Gordon S. Marshall Professor of Engineering Technology and Professor of Civil and Environmental Engineering
- 1979, Master's Degree, Civil Engineering, California Institute of Technology
- 1978, Bachelor's Degree, Engineering and Applied Science, California Institute of Technology
- Doctoral Degree, Civil Engineering, California Institute of Technology
Costas Synolakis studies the impact of natural hazards, and particularly tsunamis and extreme flooding events on beaches. He has led or participated in about 30 scientific expeditions in twenty one countries, practically in all of the world's oceans and seas. His work in Papua New Guinea, Vanuatu, the Aleutian islands, the Marquesas, Sri Lanka, the Maldives, Kenya and Oman was groundbreaking and highly cited.
Professor Synolakis grew up in Athens, then attended the California Institute of Technology, where he did all his professional degrees. In 1985, he was appointed as assistant professor of Civil and Environmental Engineering at USC. In 1996, he was appointed Professor of Civil, Mechanical, Environmental and Aerospace Engineering at the Viterbi School of Engineering.
In 1996, Costas Synolakis founded the USC Tsunami Research Center. Its main accomplishments have been : One, the development of MOST, the operational code used by the US-based and Australian based tsunami warning centers for tsunami forecasts, and two, the production of all official State maps for California for evacuation planning. In the aftermath of the 2004 Indonesian tsunami, the TRC for three days, held 70% of USC's went traffic, being then the only university center worldwide focused on tsunamis. In fact, USC shut down the site for a few hours, suspicious that it was subject to a cyber attack - the TRC received 35 million "hits" from people interested in tsunamis, worldwide in three days,
In the aftermath of the Boxing Day tsunami, Professor Synolakis was appointed in the only Chair in Greek universities at the time, on natural hazard mitigation. The Laboratory which he founded studies extreme events such as earthquakes, tsunamis, fires and the impact of waves on beaches, particularly erosion, as well as wildfire evolution. The results the Laboratory has generated from its nearshore field measurements of wind waves and currents, they are being now exploited in Greece to address the problems of coastal erosion and extreme marine-related floods. He holds this appointment in parallel and teaches at TUC whenever he is on leave from USC.
Professor Synolakis has received both major awards of the American Society of Civil Engineers, the 2015 Moffat and Nichol Coastal Engineering Award and the 2019 International Coastal Engineering Award. In 2014, he received the Sergey Soloviev Medal of the European Geophysical Union.
Professor Synolakis now holds the Chair of Earth Sciences in the Academy of Athens, and in 2018, he is the President of the Division of Natural Sciences of the Academy. Since 2019, he is the Secretary. The Academy of Athens only has 40 members from all letters, arts, sciences, medicine and engineering discipline, and is the Greek National Academy. He is also a member of the Academia Europae and is the Chair of the National Committee on Climate Change of Greece.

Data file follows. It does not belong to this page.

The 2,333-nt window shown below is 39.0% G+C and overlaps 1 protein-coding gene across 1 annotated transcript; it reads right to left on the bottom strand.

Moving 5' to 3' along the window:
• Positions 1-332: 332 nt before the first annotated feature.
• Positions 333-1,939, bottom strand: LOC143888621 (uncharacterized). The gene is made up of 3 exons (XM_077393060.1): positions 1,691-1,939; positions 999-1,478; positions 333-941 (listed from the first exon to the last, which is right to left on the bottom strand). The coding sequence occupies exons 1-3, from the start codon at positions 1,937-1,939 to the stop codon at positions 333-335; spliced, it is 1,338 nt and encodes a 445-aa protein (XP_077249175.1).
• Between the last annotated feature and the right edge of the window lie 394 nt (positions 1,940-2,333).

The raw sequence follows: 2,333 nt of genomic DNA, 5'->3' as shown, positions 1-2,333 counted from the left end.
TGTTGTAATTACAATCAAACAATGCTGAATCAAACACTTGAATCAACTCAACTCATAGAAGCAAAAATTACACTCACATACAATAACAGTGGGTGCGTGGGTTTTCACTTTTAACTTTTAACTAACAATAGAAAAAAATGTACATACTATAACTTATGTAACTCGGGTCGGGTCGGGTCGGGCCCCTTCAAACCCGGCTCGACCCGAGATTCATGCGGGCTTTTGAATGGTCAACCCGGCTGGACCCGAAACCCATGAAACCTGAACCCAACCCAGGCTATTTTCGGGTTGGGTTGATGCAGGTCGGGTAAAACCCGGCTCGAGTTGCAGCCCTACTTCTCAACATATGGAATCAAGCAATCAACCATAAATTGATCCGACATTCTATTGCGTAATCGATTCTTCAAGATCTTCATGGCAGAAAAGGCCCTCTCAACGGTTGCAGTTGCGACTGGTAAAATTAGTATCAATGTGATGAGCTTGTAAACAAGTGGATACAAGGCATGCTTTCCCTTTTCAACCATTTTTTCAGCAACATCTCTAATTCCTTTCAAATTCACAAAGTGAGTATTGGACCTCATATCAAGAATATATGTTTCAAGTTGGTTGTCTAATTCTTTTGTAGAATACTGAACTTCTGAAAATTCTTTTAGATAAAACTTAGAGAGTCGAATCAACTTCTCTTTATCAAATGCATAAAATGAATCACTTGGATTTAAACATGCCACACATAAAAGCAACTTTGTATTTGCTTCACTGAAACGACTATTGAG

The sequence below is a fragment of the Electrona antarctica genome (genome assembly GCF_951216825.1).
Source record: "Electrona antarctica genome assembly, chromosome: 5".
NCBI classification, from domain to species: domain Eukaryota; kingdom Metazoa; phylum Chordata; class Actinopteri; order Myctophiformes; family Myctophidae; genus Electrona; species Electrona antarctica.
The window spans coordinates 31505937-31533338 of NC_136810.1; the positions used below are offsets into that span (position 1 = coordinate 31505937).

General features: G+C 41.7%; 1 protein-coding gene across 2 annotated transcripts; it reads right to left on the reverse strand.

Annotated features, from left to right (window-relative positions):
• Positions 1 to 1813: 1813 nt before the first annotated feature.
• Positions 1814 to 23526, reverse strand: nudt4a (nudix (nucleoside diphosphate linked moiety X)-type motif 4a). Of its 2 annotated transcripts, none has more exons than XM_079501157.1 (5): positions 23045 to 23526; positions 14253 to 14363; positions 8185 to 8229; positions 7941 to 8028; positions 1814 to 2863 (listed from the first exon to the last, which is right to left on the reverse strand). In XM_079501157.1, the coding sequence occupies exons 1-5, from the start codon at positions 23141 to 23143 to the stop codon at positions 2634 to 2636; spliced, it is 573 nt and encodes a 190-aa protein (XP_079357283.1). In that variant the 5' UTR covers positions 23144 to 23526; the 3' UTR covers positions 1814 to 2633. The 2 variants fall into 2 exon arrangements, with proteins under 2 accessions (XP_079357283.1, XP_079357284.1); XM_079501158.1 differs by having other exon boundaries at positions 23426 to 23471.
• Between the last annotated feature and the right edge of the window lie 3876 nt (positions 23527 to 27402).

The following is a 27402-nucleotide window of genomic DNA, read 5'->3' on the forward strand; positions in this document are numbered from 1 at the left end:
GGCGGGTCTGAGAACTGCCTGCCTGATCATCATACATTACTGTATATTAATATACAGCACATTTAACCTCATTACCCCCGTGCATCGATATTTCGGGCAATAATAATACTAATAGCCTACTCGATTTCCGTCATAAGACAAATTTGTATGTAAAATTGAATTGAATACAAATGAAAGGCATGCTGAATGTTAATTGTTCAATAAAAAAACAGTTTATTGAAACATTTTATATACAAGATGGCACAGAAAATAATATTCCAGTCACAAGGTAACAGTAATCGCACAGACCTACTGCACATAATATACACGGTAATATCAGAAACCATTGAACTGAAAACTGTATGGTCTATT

Keywords Tsunamis; inundation field surveys; numerical modeling; analytical modeling; hazard assessment, mitigation and planning; crisis and emergency management. Breaking waves. Beach erosion. Nearshore wave and currents measurement. Fire evolution modeling.
Professor Synolakis early work concentrated on analytical solutions for the climb of solitary waves on plane beaches. Solitary waves were then believed to be a realistic model of tsunamis. He developed the relationship between the height of the solitary wave, the beach slope and the offshore depth now known as Synolakis's law. This work is highly cited.
With his PhD students at the University of Southern California, he developed the computational suite of codes MOST (Method of Splitting Tsunami). MOST is in operational use by the warning centers of the National Weather Service of the US. Since 2013, all tsunami flooding forecasts in the US are based on MOST, as are operational forecasts by the Bureau of Meteorology in Melbourne, Australia.
Professor Synolakis's current work focuses on understanding unusual tsunami amplification phenomena, such as the enhanced runup on coastlines fronted by islands.
Costas Synolakis and his students at TUC and USC have participated in public outreach efforts worldwide with lectures in school and civil defense agencies. They have also starred in tens of documentaries for natural hazards and particularly for tsunamis and beach erosion produced by the National Geographic, Smithsonian, Discovery, Nova, BBC, ZDF, History and the Weather Channel. He has authored 9 editorials for the Wall Street Journal, and he has been quoted or interviewed over 50 times by the New York Times, Washington Post, Economist, Der Spiegel, Die Welt, El Pais, Le Monde, Nature, Science, Science News and hundreds in Greek national media.
- 2019 Academia Europaea Memberm, Academia Europaea
- 2017 Academy of Athens Member, Academy of Athens
- 2015 American Society of Civil Engineers ASCE Moffatt Nichol Harbor and Coastal Engineering Award
- 2014 EGU 2014 Soloviev Medal of the European Geophysical Union
- 2010 STATUS Man of the Year for the Environment
- 2001 The County of Los Angeles Award on Leadership in Emergency Preparedness
- 1989 The White House Presidential Young Investigator
- 1981 The Alexander Onassis Public Beneﬁt Foundation Fel lowship